- Leptospirosis: bacterial zoonosis
- Transmission via contact with contaminated freshwater
- Fever, muscle pain, cough, red eyes
- Hepatomegaly, icterus, hemorrhagic tendency, meningitis, nephritis
- Difficult clinical diagnosis: water contact, leukocytosis, urine analysis, lumbar puncture
- Serology and direct detection of bacteria are difficult to carry out
- Treatment tetracyclines, penicillin
Leptospirosis is the most widespread zoonosis worldwide, caused by the spirochetes of the genus Leptospira. An estimated one million people are infected annually, with 60.000 deaths. It is most prevalent in tropical regions, but there are occasional cases in Belgium and the Netherlands. Leptospires are the only pathogenic spirochaetes that are free-living in the environment. In comparison, Treponema pallidum is only found in humans, and Borrelia spirochaetes are only found in arthropods and mammals.
The severe form of leptospirosis was described in 1886 by the German Adolf Weil, Professor of Medicine at the University of Heidelberg. It is therefore still called Weil’s disease. In 1907 Stimson discovered the organism in kidney tissue from a patient who died during a yellow fever epidemic (see Clinical aspects).
Clinically it is indeed tough to differentiate between yellow fever and leptospirosis. In regions where scrub typhus and hantavirosis are endemic, differentiation between Orientia tsutsugamushi, hantavirus infection and leptospirosis on clinical criteria alone is impossible.
The bacteria are very delicate and spiral-shaped. They have a typical terminal hook (Gr. leptos = delicate, slender, speira = spiral, interrogans = question mark). The bacteria are so thin that they cannot be detected with normal light microscopy. They can be seen using phase contrast or dark-field microscopy (urine) and using silver staining of tissue sections. Leptospires have a characteristic double membrane architecture with features of both Gram-positive and Gram-negative bacteria. Traditionally, the genus Leptospira contained two species: Leptospira interrogans sensu lato, which was pathogenic and L. biflexa sensu lato which was non-pathogenic for man. However, the taxonomy of Leptospiro has undergone significant changes due to large-scale whole-genome sequencing. There are currently 64 species, split into two clades (pathogenic ‘P’ and saprophytic ‘S’) and four subclades. 17 Pathogenic species are classified in subclade P1 (L. mayottensis, L. alexanderi, L. kirschneri, L. kmetyi, L. alstonii, L. adleri, L. barantonii, L. ellisii, L. dzianensis, L. gomenensis, L. putramalaysiae, L. tipperaryensis, L. borgpetersenii, L. interrogans, L. noguchii, L. santarosai, L. weilii). Subclade P2 comprises 20 species of intermediate or unclear pathogenicity (L. broomii, L. licerasiae, L. fainei, L. venezuelensis, L. wolffiI, L. haakeii, L. hartskeerlii, L. saintgironsiae, L. neocaledonica, L. perolatii, L. zoumogneensis, L. fletcheri, L. fluminis, L. johnsonii, L. koniamboensis, L.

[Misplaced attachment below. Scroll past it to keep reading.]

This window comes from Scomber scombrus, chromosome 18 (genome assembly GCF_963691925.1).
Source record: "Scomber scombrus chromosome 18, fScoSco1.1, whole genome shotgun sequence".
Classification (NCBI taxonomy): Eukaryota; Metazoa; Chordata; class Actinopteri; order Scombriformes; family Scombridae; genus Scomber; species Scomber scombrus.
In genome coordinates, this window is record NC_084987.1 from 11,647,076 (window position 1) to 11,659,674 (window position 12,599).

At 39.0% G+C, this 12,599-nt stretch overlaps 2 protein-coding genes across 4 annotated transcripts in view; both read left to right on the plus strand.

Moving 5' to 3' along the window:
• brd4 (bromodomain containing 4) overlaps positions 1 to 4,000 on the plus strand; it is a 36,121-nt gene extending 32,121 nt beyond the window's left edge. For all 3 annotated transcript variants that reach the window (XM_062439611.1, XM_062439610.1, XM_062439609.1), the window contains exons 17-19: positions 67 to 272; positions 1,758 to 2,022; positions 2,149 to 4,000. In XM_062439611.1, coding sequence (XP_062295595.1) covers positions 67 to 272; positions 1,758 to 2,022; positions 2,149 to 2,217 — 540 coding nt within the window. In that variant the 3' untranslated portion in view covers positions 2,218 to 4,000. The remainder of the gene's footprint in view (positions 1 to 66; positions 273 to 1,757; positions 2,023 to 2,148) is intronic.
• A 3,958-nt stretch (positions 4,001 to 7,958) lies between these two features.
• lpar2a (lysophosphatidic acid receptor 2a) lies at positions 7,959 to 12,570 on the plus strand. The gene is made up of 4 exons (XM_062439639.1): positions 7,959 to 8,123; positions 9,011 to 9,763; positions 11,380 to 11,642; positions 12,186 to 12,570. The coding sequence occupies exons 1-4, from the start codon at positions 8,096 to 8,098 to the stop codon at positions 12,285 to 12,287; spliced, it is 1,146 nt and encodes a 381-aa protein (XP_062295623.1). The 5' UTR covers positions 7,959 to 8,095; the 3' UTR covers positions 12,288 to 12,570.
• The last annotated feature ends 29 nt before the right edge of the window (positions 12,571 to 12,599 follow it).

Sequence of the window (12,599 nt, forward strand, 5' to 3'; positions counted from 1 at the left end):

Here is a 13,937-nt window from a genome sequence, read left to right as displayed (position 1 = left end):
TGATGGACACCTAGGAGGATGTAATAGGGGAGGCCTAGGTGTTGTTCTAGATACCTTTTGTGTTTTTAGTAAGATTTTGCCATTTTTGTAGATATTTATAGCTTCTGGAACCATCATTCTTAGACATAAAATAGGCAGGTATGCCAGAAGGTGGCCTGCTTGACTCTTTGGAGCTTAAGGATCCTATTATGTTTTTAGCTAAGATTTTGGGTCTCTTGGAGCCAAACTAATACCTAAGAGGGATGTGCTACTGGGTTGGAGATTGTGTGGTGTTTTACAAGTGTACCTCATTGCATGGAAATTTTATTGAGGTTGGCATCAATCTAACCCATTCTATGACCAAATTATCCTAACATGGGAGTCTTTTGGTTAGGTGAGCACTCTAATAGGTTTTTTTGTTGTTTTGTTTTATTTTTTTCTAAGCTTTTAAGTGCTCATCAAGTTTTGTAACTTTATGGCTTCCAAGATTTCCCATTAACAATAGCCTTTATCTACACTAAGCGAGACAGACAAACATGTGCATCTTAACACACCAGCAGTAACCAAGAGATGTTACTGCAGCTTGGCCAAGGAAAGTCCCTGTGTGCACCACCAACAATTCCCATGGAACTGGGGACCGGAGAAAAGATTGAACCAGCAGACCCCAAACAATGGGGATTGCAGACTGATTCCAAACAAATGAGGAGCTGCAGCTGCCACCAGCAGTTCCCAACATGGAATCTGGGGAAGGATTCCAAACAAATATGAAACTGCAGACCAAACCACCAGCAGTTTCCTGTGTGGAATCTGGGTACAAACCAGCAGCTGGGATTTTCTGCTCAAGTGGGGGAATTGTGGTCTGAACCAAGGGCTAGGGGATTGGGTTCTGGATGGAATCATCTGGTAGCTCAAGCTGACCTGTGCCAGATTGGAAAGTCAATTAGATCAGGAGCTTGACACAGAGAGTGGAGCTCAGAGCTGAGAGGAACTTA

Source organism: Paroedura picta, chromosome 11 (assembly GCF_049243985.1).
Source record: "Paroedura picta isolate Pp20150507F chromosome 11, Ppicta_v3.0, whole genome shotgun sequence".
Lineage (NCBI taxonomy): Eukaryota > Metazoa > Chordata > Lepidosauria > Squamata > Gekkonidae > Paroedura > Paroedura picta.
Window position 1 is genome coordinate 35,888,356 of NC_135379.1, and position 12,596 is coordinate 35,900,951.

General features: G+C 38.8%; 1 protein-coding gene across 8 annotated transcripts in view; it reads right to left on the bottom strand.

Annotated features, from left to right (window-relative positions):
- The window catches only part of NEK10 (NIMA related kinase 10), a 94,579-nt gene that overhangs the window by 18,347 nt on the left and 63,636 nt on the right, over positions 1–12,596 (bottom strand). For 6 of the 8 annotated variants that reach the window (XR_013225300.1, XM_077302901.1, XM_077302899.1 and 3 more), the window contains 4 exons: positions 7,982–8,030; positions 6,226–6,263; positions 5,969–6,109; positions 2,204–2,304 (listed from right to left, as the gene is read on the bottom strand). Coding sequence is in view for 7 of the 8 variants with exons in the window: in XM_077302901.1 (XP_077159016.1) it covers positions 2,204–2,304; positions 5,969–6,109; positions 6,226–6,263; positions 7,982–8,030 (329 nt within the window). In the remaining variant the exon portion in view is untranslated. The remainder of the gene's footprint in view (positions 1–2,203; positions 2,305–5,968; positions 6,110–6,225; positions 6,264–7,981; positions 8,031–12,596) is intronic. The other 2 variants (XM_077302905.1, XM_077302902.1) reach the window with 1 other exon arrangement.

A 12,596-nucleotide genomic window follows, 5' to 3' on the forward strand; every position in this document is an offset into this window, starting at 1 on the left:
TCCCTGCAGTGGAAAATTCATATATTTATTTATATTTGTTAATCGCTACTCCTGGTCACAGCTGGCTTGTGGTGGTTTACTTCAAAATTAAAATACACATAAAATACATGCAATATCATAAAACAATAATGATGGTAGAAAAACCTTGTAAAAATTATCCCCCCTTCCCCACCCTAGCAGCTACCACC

langatensis, L. sarikeiensis, L. selangorensis, L. semungkisensis, L. andrefontaineae, L. inadai). The previously categorized saprophytes are subdivided in subclades S1 (L. terpstrae, L. vanthielii, L. yanagawae, L. brenneri, L. harrisiae, L. levettii, L. kemamanensis, L. bandrabouensis, L. bourretii, L. bouyouniensis, L. congkakensis, L. ellinghausenii, L. jelokensis, L. kanakyensis, L. montravelensis, L. mtsangambouensis, L. noumeaensis, L. perdikensis, L. biflexa, L. meyeri, L. wolbachii, L. idonii) and S2 (L. ilyithenensis, L. kobayashii, L. ognonii, L. ryugenii), with 22 and 5 species, respectively. In the older classification, 300 serovars, which can be differentiated by cross-agglutination absorption testing, are grouped into 32 serogroups.
The pathogenic bacteria can survive in freshwater but die in seawater. Infected animals retain bacteria in their kidneys for a long time and eliminate them in the urine. Transmission follows contact with fresh water contaminated with the urine of infected animals. Rats form the main reservoir, but other animals, such as cattle, dogs, cats and pigs may also become infected.
Leptospires are killed by gastric acid and bile salts. They penetrate the body via wounds and the mucosa of the mouth, nose and eyes (conjunctivae). Water is the most important transmission route, but direct contact with infected animals may also be significant (slaughterhouse workers, veterinary surgeons). It is a disease associated with certain occupations, e.g. workers in paddy fields or on sugar cane plantations, farmers, workers in sewers and canals, gold prospectors (gold dust obtained from water courses). People who bathe or swim in infected surface water are at increased risk of this zoonosis. Now that rafting, kayaking and adventure sports in tropical regions have become popular, there is an increase in leptospirosis in tourists. Ideal conditions for transmission are produced when dirty streets with large rat populations are flooded.
Heavy rainfall or flooding in endemic areas can lead to large outbreaks of leptospirosis, especially in areas with poor housing and sanitation. Outbreaks have also been reported in triathlon participants where the swimming was in fresh water.
Given the many species of leptospires, a broad spectrum of diseases is possible. Symptoms range from mild fever with a ‘flu’-like syndrome to atypical pneumonia, myocarditis, aseptic meningitis or the severe Weil’s disease with liver and kidney failure, meningitis and hemorrhage. The disease course has three phases: the first septicaemic, the second with leptospiruria (leptospires in the urine) and the third convalescence phase.